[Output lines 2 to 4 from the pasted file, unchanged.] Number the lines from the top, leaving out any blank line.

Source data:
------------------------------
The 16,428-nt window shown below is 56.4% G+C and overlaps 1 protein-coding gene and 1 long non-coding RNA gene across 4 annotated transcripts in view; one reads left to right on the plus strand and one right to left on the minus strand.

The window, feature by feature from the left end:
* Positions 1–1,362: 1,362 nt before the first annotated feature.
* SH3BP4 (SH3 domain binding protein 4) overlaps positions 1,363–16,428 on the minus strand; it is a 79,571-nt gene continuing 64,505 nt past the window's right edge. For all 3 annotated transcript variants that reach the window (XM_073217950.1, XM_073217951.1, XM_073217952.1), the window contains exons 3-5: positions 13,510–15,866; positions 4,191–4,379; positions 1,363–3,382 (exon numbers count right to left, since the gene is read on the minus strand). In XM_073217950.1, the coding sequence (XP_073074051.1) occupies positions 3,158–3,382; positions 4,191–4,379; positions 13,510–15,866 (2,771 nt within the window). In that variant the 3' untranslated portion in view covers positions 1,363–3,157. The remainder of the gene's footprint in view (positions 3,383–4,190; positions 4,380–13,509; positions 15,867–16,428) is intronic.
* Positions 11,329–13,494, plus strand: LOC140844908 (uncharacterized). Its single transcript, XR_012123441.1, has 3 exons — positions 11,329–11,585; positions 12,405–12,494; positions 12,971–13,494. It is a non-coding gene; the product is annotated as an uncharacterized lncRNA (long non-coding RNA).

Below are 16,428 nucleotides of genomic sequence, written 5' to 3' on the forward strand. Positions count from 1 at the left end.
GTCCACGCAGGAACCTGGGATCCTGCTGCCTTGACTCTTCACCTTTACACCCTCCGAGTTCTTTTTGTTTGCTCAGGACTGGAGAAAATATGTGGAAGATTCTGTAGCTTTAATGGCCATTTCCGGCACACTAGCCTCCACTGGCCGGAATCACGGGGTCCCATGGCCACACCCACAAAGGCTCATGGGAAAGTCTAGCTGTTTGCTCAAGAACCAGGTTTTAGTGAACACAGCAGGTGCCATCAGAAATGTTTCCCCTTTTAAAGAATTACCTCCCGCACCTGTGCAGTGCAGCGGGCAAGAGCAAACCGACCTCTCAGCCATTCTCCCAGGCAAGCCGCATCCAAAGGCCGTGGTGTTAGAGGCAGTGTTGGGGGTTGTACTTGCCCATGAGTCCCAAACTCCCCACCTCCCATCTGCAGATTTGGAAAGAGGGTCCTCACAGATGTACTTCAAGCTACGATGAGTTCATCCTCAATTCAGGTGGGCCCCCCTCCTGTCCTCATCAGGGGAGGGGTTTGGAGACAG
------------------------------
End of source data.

The window, feature by feature from the left end:
* Positions 1–1,362: 1,362 nt before the first annotated feature.
* SH3BP4 (SH3 domain binding protein 4) overlaps positions 1,363–16,428 on the minus strand; it is a 79,571-nt gene continuing 64,505 nt past the window's right edge. For all 3 annotated transcript variants that reach the window (XM_073217950.1, XM_073217951.1, XM_073217952.1), the window contains exons 3-5: positions 13,510–15,866; positions 4,191–4,379; positions 1,363–3,382 (exon numbers count right to left, since the gene is read on the minus strand). In XM_073217950.1, the coding sequence (XP_073074051.1) occupies positions 3,158–3,382; positions 4,191–4,379; positions 13,510–15,866 (2,771 nt within the window). In that variant the 3' untranslated portion in view covers positions 1,363–3,157. The remainder of the gene's footprint in view (positions 3,383–4,190; positions 4,380–13,509; positions 15,867–16,428) is intronic.